Visit the festival website for more information about entering or attending. The Moonlight Film Fest will run from 10am-2pm on Saturday, April 4 and 2pm-9pm on Sunday, April 5.
Alumna Builds Second-Year Film Festival, June 11-12
June 7th, 2010
Arriving at work each day at Patrick Henry College, Literature alumna Sarah Pride (’07) usually sports a laptop bag with a MacBook Pro and an external hard drive. It isn’t necessarily required equipment for her job as PHC’s web content manager and editorial assistant, but she occasionally needs them to address urgent video editing needs that arise.
In the past year, she has used the portable Final Cut Pro editing suite to produce a complete commemorative DVD of the fall Barbara Hodel Center dedication ceremony, as well as multiple videos for PHC’s website. She has also twice travelled to Mexico in recent months to chronicle on film the work of ministries in that country. And it is with some breathless wonder that she notes that next weekend (June 11-12) will mark the second year of her Moonlight Film Fest (MFF), an independent Christian film festival she has organized to showcase “the creation of excellent films that communicate beauty, goodness, and truth.” Sessions of the festival will be held both at PHC and at the Tally Ho Theatre in Leesburg.
As a freshman, Pride took a screenwriting course taught at PHC by a faculty member from Act One from Hollywood, an organization that trains aspiring Christian writers to make an impact in the mainstream entertainment industry. This spring, seven years later, Pride contacted Act One to arrange a screenwriting seminar for her film festival and was elated to learn that Jack Gilbert, the same professor who taught her freshman course, would oversee the session. His two-hour story seminar on the morning of Saturday, June 12 from 9:30-11:30am in Nash Auditorium will introduce attendees to the art of writing scripts that work. Interested participants can register online for $30.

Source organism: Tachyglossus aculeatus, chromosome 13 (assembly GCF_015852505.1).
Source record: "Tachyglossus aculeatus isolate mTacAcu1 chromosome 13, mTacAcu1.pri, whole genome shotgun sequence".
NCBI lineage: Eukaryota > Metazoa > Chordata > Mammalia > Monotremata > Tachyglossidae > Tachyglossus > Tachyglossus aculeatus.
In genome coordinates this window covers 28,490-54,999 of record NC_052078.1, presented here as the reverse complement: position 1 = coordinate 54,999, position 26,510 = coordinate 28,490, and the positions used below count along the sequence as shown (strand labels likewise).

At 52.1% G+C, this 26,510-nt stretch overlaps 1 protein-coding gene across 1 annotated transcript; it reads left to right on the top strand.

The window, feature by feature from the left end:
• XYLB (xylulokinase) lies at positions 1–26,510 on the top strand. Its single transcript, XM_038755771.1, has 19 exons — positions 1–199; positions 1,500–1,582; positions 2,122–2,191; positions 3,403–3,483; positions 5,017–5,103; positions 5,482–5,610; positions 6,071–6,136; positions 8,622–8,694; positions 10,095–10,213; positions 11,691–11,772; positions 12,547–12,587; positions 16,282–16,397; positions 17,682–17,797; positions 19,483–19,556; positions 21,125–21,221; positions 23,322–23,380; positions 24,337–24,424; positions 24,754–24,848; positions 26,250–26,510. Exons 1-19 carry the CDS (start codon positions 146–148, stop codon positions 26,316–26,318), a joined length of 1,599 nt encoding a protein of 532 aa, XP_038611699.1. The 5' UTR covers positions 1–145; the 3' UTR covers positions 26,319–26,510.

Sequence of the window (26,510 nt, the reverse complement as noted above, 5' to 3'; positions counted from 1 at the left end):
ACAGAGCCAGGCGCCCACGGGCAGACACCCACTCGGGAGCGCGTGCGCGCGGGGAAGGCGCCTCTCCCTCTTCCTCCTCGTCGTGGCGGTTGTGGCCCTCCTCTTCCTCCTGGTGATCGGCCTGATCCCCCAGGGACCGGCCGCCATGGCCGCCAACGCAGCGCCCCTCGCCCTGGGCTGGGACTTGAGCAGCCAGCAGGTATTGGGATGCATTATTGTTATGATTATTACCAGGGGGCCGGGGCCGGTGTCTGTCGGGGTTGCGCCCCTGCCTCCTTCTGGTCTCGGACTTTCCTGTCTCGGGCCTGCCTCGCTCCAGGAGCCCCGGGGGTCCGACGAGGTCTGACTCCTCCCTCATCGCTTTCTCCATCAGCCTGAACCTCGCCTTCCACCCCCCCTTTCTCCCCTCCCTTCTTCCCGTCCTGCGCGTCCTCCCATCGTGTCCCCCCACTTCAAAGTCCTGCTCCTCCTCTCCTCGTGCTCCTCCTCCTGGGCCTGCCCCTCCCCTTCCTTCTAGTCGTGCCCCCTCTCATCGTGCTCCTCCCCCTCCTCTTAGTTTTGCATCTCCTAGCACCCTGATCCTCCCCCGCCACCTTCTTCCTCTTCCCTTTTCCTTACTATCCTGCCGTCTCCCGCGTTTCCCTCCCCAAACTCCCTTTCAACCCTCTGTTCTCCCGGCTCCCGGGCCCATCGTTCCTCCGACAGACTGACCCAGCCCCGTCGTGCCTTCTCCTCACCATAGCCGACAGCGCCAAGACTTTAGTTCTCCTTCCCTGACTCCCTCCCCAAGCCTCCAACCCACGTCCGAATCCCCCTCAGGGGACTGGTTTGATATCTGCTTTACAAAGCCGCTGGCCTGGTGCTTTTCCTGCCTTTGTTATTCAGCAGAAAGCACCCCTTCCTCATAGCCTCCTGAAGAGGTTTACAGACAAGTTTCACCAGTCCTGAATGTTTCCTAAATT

“Story is the center of film,” Pride explains. “Nobody in the Christian world teaches story more effectively than Act One.”
Three years ago, Pride had not touched a movie camera. But a series of events, including a change from a History to a Literature major prior to graduation and involvement with PHC’s student-led theatrical group Eden Troupe, began to redirect her love for the arts toward film.
“Thanks to PHC’s wide core curriculum, I knew how to attack a new discipline. And even more thanks to PHC, the College employed me,” grins Pride, whose work as the College’s webmaster and editorial assistant since 2007 has also allowed her to explore her passion for film.
In the process, she also credits a mentoring relationship with Advent Film Group founder George Escobar, who produced the movie Come What May on the PHC campus in the summer of 2007.
“Film is such a difficult art form, involving everything from business savvy to people skills to technical ability to artistic talent of many different kinds,” Pride says. “Escobar’s kindness allowed me to catch the vision and see that even a ragtag collection of diverse talents can make film work.”
The idea for her own MFF grew slowly as Pride took stock of the condition of the Christian film industry and started an M.F.A. in Script & Screenwriting via distance learning from Regent University.
“I had big dreams for my stories, but a long road to go to bring them from page to screen,” she notes. “I have to learn my craft, and I have to meet others who are reaching for the same goals. Most of us Christian filmmakers are near the beginning right now. Why not grow together?”
This year’s Moonlight Film Fest features a Friday night panel discussion with John Ware (Founder and President of the successful 168 Film Project on the West Coast), Eric Highland (networker and founder of Christian-movie.com), and representatives from In Jesus' Name Productions and Regent University. Pride will webcast this panel, using the same technology PHC recently implemented for its Commencement webcast. On Saturday afternoon, she is showing short films from across the country at the Tally Ho Theatre in Leesburg.
“Looking back, I see how God has been training me for years to be able to do this,” notes Pride soberly. “God uses the weak things of this world to shame the strong. I am a weak thing.”
Find a schedule of events for June 11-12 and get involved on the Moonlight Film Fest website.
Click on the embedded video below to view an illustration of "Goodness" produced by Moonlight Media, LLC, Pride's production company, and scored by former PHC student Benjamin Fan.